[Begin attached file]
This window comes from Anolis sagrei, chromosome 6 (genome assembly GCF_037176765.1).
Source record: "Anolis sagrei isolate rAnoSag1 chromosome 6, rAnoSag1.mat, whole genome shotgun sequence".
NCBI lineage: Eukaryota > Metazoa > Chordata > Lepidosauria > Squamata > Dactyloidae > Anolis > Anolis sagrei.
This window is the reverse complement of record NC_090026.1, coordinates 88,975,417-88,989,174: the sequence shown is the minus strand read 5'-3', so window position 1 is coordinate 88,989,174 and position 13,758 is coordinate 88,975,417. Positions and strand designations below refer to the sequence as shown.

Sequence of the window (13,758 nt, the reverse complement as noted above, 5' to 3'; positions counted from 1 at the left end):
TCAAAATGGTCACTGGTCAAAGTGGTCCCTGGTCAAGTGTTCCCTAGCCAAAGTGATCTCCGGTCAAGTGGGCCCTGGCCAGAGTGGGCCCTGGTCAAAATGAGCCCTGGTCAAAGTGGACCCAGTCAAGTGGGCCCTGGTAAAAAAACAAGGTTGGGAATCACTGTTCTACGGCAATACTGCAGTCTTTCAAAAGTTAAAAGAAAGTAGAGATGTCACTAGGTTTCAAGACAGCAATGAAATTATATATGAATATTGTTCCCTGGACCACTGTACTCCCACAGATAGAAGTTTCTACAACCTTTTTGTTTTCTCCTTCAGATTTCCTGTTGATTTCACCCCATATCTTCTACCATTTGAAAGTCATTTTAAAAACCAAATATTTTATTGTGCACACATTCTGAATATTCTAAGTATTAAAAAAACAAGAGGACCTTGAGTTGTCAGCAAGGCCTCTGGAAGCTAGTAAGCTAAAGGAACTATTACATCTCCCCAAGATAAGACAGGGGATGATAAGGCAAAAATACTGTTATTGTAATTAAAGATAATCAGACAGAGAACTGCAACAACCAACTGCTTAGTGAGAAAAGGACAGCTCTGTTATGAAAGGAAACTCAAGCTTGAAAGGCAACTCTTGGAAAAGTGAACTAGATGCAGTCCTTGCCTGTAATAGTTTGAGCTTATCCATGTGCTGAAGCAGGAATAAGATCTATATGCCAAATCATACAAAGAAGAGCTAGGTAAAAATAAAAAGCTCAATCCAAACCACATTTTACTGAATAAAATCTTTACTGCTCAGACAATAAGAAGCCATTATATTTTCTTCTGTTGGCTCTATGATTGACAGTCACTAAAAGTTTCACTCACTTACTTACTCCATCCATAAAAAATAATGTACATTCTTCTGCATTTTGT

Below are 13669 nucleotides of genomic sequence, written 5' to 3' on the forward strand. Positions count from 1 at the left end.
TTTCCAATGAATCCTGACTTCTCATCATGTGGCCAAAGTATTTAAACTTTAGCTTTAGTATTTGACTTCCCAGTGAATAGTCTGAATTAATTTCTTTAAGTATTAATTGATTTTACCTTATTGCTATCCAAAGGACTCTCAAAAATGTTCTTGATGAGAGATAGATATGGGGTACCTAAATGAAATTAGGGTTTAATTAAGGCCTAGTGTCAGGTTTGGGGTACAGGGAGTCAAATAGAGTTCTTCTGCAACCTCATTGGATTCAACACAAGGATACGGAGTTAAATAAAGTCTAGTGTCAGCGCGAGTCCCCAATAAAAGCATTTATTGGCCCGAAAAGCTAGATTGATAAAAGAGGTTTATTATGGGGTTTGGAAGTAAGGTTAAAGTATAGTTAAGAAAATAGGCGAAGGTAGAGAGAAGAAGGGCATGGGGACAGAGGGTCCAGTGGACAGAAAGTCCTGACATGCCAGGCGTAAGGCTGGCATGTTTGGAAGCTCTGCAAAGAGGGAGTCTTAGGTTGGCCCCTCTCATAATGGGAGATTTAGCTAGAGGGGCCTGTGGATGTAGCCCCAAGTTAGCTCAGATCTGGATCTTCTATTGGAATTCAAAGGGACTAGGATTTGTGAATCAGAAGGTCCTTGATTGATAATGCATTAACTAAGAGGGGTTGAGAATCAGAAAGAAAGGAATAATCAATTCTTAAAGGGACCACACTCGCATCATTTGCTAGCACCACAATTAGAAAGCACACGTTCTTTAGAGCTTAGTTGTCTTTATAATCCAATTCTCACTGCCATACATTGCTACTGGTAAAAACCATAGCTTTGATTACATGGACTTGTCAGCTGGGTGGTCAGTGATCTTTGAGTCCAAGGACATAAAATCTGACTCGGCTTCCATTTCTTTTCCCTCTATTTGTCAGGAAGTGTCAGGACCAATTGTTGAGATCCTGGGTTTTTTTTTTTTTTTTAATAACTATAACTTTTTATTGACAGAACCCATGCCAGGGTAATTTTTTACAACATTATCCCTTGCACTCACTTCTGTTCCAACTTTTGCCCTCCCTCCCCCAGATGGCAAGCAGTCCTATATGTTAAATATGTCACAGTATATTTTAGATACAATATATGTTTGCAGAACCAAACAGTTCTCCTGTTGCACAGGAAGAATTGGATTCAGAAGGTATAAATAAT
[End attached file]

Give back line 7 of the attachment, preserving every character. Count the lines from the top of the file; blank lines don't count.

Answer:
Below are 13669 nucleotides of genomic sequence, written 5' to 3' on the forward strand. Positions count from 1 at the left end.